Putin’s answer in the NBC interview was translated into English without the nuance crucial to understanding it, said Gorin, who is a senior aide to Russian Chief Rabbi Berel Lazar, the head of the Chabad movement in Russia.
Lazar and his Federation of Jewish Communities of Russia are often accused of supporting Putin unconditionally in exchange for his regime’s seal of approval for Chabad, which has helped the group become the dominant Jewish force in Russia. In reality, Lazar’s group speaks out in harsh terms against expressions of anti-Semitism, including by Putin’s party and officials.
Gorin recently called the ousting of a Chabad rabbi from Russia on vague security-related allegations a “dark day in the history of the Jews in Russia.” And he likened a Russian court’s blacklisting of a rabbi’s book to Holocaust distortion in Lithuania. Gorin also criticized as “patently false” Putin’s assertion that Jews dominated the first communist government — a statement with serious consequences in a country with bitter memories of Soviet oppression.
Gorin’s benign view of Putin’s remark is shared by the chief rabbi of Moscow, Pinchas Goldschmidt. He does not belong to Chabad and in the past has clashed with representatives of the Hasidic group in Russia. Goldschmidt, too, said the outcry abroad over Putin’s remark came down to linguistics.
“The question posed to Putin was most probably whether Russians [meaning Russian nationals] meddled in the elections and it was translated as ‘Russkis’ [ethnic Russians] meddled in the elections,” Goldschmidt said. “To which he answered, ‘It could have been ethnic Jews, Ukrainians, Tatars with Russian nationality.’ I think this is exactly what happened.”
Whereas other minorities, including homosexuals and some Muslims, have seen their rights significantly curtailed under Putin, Jewish spiritual life is experiencing a renaissance.
The Russian judiciary cracked down on anti-Semitic intimidation that had gone unchallenged under his predecessors. Local authorities have given back dozens of synagogues and buildings that have been confiscated from Jewish communities. And Putin himself urged support for Moscow’s $50 million Jewish Museum and Tolerance Center, which opened in 2012. And next month, Chabad will open Russia’s first Jewish university in Moscow.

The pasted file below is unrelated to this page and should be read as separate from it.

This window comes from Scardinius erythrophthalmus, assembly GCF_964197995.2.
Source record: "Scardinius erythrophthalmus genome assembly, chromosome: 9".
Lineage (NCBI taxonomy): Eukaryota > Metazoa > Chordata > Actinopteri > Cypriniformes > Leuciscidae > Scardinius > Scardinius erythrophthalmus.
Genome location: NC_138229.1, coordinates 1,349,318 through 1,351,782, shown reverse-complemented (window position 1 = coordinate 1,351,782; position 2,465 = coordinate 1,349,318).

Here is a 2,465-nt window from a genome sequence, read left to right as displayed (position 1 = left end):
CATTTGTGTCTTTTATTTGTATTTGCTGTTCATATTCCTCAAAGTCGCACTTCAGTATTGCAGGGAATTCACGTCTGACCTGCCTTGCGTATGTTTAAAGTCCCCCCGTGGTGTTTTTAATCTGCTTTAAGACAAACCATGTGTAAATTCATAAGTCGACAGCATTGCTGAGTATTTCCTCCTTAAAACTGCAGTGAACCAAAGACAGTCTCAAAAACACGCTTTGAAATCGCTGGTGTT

Many observers have linked Putin’s favorable policy to the deep impact that Jews have had on Putin from his early childhood in St. Petersburg. In the building where he grew up, he was cared for as a boy by an elderly Jewish couple who lived next door from the future KGB agent and Russian president’s hard-working parents. After his mentor and judo coach, Anatoly Rakhlin, died in 2013, a visibly grief-stricken Putin attended the funeral and ditched his security detail to pensively walk a lonely mile around the corner. Putin even bought his late German teacher, Mina Yuditskaya, an apartment in Tel Aviv.
But Gorin isn’t buying it, he said.
“A lot has been said of the special love that Putin supposedly has toward Jews. I never believed it,” the rabbi said. “Putin is a politician, and the Jewish ethnic minority is just that.”
Russia’s long history of anti-Semitism is evidently behind the indignation by some Jewish Americans over Putin’s remark. But some insist the current reality is more complicated.
“Russia’s history of anti-Semitism goes back centuries,” the Washington, D.C.-based National Coalition Supporting Eurasian Jewry said in its measured statement about Putin’s words. “It is unfortunate that President Putin, who has gone out of his way to support the Russian Jewish community, resorted in this interview to promoting old and offensive stereotypes.”